The Personal History, Adventures, Experience, and Observation of David Copperfield the Younger, of Blunderstone Rookery
The Personal History of David Copperfield
1849–1850 in instalments
First book publication
1850 in two volumes
Type of publication
Literary, buildungsroman, autobiographical novel
Approx. 357,000 words
Young Daniel Radcliffe ragales Maggie Smith as Betsy Trotwood in David Copperield.
The full Dickens experience
David Copperfield (1999): Director Simon Curtis; writer Adrian Hodges; featuring Daniel Radcliffe, Maggie Smith, Bob Hoskins, Ian McKellen
If you cried reading the book, you won't be able to hold back the tears during the 1999 colour video version of David Copperfield either. Nor hold back the laughter. Nor the anger.
Not that it's a soppy melodrama—far from it. This David Copperfield is just extremely effective in presenting Dickens's vision, bringing out clearly and succinctly the characters, the times and the pathos of the novel.
How we fear for David's mother (Emilia Fox). How we hate the Murdstones for their persecution of her and the boy. How we feel for young David (young Daniel Radcliffe, angelic without being precious).
Then how we revel joyously in the eccentric and lovable company of the Micawbers, Ms. Trotwood and Mr. Dick. How we are creeped out by Uriah Heep. And so the emotional rollercoaster continues.
Maggie Smith is the actor justifiably honoured for her supporting role here as the batty but strong Betsey Trotwood. But the real surprise may be Bob Hoskins as Mr. Micawber. Based on his usual characters, I would have thought him to be too crude to impersonate Dickens's famously indebted but optimistic businessman and good-hearted family man. But he quickly replaced any other notion of Micawber I'd ever had.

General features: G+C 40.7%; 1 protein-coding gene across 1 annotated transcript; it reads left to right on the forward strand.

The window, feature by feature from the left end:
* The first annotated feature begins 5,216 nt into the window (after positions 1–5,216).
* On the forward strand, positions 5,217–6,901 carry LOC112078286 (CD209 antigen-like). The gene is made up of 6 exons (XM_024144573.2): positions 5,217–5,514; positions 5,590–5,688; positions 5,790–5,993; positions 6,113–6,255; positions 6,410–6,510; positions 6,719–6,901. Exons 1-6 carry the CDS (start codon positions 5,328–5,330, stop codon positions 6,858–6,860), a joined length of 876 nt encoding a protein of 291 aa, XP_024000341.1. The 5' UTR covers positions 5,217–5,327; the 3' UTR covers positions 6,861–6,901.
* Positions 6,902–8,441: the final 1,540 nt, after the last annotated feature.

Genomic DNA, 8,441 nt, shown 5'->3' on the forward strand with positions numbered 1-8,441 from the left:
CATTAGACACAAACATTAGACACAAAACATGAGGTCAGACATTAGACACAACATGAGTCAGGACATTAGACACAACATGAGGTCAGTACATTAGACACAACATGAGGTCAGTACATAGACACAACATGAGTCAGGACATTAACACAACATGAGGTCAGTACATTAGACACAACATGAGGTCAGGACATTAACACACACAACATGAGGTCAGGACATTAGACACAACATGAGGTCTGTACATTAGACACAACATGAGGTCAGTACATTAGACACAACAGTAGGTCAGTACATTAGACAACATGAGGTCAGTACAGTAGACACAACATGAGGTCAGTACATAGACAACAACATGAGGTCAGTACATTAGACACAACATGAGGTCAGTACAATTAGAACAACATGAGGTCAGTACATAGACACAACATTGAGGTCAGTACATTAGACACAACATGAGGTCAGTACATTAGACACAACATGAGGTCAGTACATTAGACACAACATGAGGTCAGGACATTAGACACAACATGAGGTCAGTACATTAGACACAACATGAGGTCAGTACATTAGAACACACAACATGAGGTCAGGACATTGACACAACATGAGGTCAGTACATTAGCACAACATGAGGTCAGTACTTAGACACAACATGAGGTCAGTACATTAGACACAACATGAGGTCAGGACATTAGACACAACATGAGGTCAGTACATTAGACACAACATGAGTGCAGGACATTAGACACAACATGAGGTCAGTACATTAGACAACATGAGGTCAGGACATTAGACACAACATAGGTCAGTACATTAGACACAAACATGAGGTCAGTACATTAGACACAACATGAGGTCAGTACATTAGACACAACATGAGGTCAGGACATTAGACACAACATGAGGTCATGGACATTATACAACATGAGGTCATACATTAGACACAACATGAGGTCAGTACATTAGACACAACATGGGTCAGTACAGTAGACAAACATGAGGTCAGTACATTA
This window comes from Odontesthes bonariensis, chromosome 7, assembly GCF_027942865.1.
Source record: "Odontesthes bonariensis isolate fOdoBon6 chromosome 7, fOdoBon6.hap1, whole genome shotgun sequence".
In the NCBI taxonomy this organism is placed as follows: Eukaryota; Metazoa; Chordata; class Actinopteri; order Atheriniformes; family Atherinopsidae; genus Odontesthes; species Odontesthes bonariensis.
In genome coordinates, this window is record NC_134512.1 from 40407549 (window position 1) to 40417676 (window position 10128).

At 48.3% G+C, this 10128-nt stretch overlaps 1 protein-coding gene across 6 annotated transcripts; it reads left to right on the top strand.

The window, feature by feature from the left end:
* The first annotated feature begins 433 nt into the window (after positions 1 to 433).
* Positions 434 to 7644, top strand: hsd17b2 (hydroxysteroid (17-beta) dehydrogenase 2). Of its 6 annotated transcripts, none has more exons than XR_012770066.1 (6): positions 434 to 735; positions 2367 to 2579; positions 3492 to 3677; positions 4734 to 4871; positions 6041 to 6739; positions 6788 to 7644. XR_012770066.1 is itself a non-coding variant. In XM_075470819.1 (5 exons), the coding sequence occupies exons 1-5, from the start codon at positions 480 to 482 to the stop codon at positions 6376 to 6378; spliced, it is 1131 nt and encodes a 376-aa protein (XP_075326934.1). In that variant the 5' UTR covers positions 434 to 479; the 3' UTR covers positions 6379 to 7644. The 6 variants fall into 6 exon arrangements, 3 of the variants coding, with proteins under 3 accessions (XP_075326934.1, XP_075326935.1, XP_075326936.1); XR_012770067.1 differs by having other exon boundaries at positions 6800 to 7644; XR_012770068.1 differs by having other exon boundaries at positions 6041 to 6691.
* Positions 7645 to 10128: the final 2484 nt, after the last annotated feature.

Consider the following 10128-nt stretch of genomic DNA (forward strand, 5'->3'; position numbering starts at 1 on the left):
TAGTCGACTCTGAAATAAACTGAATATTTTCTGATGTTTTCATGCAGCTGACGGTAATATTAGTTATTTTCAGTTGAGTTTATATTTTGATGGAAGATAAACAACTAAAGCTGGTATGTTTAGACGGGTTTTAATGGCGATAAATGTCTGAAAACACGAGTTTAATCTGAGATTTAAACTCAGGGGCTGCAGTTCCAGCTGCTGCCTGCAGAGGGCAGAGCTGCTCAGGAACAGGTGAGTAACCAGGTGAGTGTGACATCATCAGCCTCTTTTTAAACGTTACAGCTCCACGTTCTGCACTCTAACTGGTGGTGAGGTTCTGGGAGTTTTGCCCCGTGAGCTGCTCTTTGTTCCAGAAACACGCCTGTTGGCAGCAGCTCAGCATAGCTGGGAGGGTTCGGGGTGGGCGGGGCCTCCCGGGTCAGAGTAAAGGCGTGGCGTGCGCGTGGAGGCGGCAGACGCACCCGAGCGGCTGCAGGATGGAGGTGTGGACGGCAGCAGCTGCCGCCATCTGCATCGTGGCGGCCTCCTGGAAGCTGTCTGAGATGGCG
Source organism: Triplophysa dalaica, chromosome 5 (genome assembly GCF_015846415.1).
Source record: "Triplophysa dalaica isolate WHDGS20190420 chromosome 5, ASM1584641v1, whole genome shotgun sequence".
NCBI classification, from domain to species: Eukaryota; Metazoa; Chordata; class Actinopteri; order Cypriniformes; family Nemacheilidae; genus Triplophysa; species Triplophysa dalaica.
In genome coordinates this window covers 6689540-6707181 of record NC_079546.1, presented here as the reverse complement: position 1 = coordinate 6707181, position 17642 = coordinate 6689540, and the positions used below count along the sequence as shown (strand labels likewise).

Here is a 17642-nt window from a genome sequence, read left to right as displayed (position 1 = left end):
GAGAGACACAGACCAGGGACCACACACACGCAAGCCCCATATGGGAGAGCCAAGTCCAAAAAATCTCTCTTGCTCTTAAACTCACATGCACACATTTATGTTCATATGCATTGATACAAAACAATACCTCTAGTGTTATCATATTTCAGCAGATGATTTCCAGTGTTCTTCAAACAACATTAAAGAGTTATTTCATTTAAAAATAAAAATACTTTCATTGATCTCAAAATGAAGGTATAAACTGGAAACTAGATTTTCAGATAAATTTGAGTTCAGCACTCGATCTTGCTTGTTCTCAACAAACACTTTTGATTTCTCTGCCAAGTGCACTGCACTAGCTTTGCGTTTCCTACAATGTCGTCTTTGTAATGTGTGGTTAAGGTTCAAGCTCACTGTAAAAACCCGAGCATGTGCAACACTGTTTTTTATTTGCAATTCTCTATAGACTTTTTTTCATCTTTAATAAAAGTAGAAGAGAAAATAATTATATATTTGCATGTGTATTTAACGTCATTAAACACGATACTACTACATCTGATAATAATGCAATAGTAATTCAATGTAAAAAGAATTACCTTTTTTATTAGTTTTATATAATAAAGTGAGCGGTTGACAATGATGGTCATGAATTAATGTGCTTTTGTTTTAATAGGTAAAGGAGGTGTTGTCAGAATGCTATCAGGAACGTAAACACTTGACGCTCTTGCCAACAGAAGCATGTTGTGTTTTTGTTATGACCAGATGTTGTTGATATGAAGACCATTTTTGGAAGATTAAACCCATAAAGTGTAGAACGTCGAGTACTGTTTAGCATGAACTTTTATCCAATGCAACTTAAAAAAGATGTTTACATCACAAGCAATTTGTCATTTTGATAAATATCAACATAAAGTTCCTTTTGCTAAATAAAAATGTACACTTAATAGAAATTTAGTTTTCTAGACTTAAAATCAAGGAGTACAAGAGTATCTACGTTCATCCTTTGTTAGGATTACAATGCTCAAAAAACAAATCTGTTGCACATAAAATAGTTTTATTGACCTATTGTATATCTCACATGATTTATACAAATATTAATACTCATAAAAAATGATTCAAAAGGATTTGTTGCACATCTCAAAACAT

And among all the other great veteran British actors in character roles we have to centre out chubby Ian McNiece as the delightfully loony, but wise in his way, Mr. Dick. With only a few minutes of screen time he draws David and us into his wonderful world.
The only glitch, common to Dickens adaptations, is the transition as the boy becomes an adult. Ciarán McMenamin does a fine job as the grownup David in himself but suffers from not looking or seeming anything like the younger David. It takes a bit of time to accommodate the changeover but we eventually succeed. Really the problem is that the first half of the novel David Copperfield is so much better than the second half and this very loyal film reflects this dichotomy. Yet, with a few discreet edits to the story, it pulls it off.
Images from the effective and affecting 1999 film of David Copperfield.
British dramas based on classic works can be ponderous and slow. But this one moves along at exactly the right pace to keep our interest while giving us the time to help us fully experience every turn as the characters do.
On video, the running time is just over three hours, covering the most important episodes of the novel. And cover them very well, it does, with great respect for Dickens but without being afraid to have a little fun with it too.
— Eric McMillan